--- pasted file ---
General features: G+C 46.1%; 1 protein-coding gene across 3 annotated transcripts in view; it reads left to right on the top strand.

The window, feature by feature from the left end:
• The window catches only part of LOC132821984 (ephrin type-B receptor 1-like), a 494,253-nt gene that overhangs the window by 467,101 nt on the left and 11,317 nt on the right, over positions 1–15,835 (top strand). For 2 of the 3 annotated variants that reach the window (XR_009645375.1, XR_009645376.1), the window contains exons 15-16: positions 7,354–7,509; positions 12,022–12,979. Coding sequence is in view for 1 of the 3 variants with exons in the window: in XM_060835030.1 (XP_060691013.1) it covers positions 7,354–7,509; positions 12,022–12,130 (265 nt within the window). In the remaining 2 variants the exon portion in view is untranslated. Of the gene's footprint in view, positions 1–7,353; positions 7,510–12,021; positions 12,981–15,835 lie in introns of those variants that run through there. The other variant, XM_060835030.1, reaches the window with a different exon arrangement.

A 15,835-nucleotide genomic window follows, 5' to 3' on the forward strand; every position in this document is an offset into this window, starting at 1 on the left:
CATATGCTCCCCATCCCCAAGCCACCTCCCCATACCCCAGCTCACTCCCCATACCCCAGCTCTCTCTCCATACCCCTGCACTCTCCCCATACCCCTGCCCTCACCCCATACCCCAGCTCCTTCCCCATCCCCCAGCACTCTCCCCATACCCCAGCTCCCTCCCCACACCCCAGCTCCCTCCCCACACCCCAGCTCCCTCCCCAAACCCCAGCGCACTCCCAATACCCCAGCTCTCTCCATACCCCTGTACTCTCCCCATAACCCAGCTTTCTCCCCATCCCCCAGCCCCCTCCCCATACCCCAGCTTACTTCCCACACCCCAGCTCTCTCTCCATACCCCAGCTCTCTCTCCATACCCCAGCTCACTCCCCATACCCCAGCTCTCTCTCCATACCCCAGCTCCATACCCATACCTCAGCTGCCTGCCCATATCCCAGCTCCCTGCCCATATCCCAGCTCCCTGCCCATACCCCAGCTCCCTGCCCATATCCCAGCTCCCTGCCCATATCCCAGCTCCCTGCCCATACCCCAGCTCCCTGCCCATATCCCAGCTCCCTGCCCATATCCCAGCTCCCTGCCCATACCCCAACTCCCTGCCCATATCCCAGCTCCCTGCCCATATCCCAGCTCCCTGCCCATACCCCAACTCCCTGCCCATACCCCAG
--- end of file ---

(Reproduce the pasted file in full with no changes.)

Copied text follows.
General features: G+C 46.1%; 1 protein-coding gene across 3 annotated transcripts in view; it reads left to right on the top strand.

The window, feature by feature from the left end:
• The window catches only part of LOC132821984 (ephrin type-B receptor 1-like), a 494,253-nt gene that overhangs the window by 467,101 nt on the left and 11,317 nt on the right, over positions 1–15,835 (top strand). For 2 of the 3 annotated variants that reach the window (XR_009645375.1, XR_009645376.1), the window contains exons 15-16: positions 7,354–7,509; positions 12,022–12,979. Coding sequence is in view for 1 of the 3 variants with exons in the window: in XM_060835030.1 (XP_060691013.1) it covers positions 7,354–7,509; positions 12,022–12,130 (265 nt within the window). In the remaining 2 variants the exon portion in view is untranslated. Of the gene's footprint in view, positions 1–7,353; positions 7,510–12,021; positions 12,981–15,835 lie in introns of those variants that run through there. The other variant, XM_060835030.1, reaches the window with a different exon arrangement.

A 15,835-nucleotide genomic window follows, 5' to 3' on the forward strand; every position in this document is an offset into this window, starting at 1 on the left:
CATATGCTCCCCATCCCCAAGCCACCTCCCCATACCCCAGCTCACTCCCCATACCCCAGCTCTCTCTCCATACCCCTGCACTCTCCCCATACCCCTGCCCTCACCCCATACCCCAGCTCCTTCCCCATCCCCCAGCACTCTCCCCATACCCCAGCTCCCTCCCCACACCCCAGCTCCCTCCCCACACCCCAGCTCCCTCCCCAAACCCCAGCGCACTCCCAATACCCCAGCTCTCTCCATACCCCTGTACTCTCCCCATAACCCAGCTTTCTCCCCATCCCCCAGCCCCCTCCCCATACCCCAGCTTACTTCCCACACCCCAGCTCTCTCTCCATACCCCAGCTCTCTCTCCATACCCCAGCTCACTCCCCATACCCCAGCTCTCTCTCCATACCCCAGCTCCATACCCATACCTCAGCTGCCTGCCCATATCCCAGCTCCCTGCCCATATCCCAGCTCCCTGCCCATACCCCAGCTCCCTGCCCATATCCCAGCTCCCTGCCCATATCCCAGCTCCCTGCCCATACCCCAGCTCCCTGCCCATATCCCAGCTCCCTGCCCATATCCCAGCTCCCTGCCCATACCCCAACTCCCTGCCCATATCCCAGCTCCCTGCCCATATCCCAGCTCCCTGCCCATACCCCAACTCCCTGCCCATACCCCAG